As to what actually happened here, a couple of specific events are certainly worth noting. First, we have Prince Raj (thoroughly rehabilitated now) sending Sakaki and Mihaya to confer officially on Shirayuki the title of “Friend of the Crown“. This may seem merely like the kind act of a fawning popinjay prince, but it’s actually an extremely savvy move for a character that’s been portrayed as somewhat shallow and dim (that’s why Izana laughed the way he did). It was also an extremely selfless act, because what Raj is effectively doing here (and his letter confirms this, though Shirayuki may not fully understand until later) is giving Zen cover to be with Shirayuki. A title, even a makeshift one like this, is a hugely important symbol in a feudal system like this one. Raj has acted to make it possible for the woman he loves to be with his rival, which is quite a gesture in any book.
The road ahead for these two still isn’t going to be easy, because even with this “shield” in-hand Shirayuki remains well below Zen’s station. But I sense Izana is starting to accept that neither his brother nor Shirayuki is going to be moved off their position. She may not answer Izana’s challenge to tell him herself what she wants from her relationship with Zen, but it’s not due to any uncertainty on her part – Shirayuki simply doesn’t yet believe she’s in any position to hope her dreams might come true.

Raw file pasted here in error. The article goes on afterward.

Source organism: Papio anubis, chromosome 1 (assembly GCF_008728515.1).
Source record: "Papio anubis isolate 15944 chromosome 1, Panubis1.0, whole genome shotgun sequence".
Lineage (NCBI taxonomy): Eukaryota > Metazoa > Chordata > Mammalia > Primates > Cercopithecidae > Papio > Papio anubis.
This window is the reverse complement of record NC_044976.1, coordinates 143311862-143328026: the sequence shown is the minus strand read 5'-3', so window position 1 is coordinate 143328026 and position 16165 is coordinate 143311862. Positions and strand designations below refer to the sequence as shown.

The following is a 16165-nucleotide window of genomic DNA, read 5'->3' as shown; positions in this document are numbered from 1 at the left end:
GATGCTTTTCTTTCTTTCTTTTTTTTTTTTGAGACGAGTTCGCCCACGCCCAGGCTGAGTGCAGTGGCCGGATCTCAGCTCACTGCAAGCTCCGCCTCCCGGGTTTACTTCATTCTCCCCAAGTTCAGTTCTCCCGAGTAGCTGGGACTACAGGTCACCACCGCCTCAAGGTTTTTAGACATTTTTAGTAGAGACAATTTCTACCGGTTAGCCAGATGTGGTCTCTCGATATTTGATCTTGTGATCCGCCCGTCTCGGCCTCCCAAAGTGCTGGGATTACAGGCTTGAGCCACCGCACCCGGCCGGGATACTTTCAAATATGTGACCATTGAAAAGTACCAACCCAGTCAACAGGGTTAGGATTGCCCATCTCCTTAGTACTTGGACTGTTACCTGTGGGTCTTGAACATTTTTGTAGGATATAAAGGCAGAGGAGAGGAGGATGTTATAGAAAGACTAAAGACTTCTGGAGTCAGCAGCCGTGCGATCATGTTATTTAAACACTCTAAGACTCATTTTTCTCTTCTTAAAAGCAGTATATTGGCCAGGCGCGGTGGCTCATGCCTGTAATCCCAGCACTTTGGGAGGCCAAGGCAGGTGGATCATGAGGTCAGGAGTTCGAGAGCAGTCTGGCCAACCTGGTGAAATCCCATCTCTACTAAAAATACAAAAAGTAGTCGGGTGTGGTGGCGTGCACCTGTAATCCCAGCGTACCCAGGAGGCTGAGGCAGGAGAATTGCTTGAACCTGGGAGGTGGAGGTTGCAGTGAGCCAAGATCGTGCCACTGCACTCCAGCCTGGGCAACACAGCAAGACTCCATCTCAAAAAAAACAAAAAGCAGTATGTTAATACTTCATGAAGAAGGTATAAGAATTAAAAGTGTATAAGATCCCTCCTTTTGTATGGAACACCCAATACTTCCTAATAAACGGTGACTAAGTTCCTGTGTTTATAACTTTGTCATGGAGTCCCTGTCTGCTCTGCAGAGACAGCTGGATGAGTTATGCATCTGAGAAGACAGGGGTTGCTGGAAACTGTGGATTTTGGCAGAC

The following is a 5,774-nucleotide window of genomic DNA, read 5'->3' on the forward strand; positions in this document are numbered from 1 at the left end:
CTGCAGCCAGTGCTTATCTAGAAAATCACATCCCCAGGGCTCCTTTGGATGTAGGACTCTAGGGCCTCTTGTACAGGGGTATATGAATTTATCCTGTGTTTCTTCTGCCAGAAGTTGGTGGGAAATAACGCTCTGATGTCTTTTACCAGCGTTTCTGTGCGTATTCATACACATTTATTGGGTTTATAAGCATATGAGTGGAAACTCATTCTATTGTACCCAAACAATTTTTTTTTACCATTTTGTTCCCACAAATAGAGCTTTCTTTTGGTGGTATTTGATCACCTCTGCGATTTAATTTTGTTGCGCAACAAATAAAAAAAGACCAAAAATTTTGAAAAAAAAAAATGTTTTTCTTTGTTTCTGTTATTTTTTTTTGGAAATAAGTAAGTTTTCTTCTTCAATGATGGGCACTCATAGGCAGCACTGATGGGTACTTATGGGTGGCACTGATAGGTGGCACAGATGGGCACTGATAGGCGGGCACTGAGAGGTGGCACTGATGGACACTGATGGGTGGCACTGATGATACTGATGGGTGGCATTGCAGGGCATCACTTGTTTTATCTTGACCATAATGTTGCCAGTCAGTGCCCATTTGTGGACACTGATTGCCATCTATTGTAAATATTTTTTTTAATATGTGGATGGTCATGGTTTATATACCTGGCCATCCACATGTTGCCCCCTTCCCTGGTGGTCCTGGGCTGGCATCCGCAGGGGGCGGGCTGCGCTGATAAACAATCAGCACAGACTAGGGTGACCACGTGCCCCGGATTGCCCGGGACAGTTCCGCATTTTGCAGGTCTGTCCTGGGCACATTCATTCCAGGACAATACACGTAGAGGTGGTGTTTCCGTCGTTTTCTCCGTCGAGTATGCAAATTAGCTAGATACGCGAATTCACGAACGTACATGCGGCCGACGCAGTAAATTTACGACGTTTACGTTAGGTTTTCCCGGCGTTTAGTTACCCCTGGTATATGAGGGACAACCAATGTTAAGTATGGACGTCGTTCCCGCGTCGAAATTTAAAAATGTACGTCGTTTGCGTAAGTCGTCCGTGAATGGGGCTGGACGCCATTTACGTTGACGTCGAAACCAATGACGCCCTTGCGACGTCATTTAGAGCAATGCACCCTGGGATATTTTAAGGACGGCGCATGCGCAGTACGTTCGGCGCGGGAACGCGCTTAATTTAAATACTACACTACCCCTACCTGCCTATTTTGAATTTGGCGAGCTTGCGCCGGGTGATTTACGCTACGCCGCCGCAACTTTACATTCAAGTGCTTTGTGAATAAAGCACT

The engine that drives Akagami no Shirayukihime is, always, the relationship between Shirayuki and Zen. It’s one of the most natural and unforced in any anime I can recall, shoujo or otherwise – it flows like a river, meanders and all, from the first episode to the last. Simply put, this is one of the most bullshit-free love stories you’ll ever see. It takes some time for them to admit the truth, the awkwardness still lingers, but the physical intimacy slowly grows. They open up to each other, they hold hands, eventually they kiss. In the finale, Zen even kisses Shirayuki on the neck (how rare is that in mainstream anime?), literally kissing her off her feet in the process. Want to see an anime beautifully depict two people meeting, falling in love, and slowly and realistically become a couple? I don’t think you need to shop around any further.
In the end, this final episode gives us everything anyone could reasonably want apart from a sequel announcement. The love story takes center stage, but fittingly for what’s at heart a slice-of-life, life goes on: everyone plays a part, and the show closes with Shirayuki and Ryuu heading off together to yank herbs out of the ground. I seriously don’t know how any fan could watch this episode and not feel a sense of happiness – it’s just warmth, honesty and unpretentious and open emotion from every pore. This is why I love Akagami no Shirayukihime – what I’ve adored about it from the very beginning. It’s not often a series can say it closes by putting its very best face forward and reminding you of everything that’s great about it, but that’s exactly what Akagami does here. From Akizuki Sorata’s manga through to Bones and Ando, it’s a triumph of good storytelling – and one of the best shows of 2016.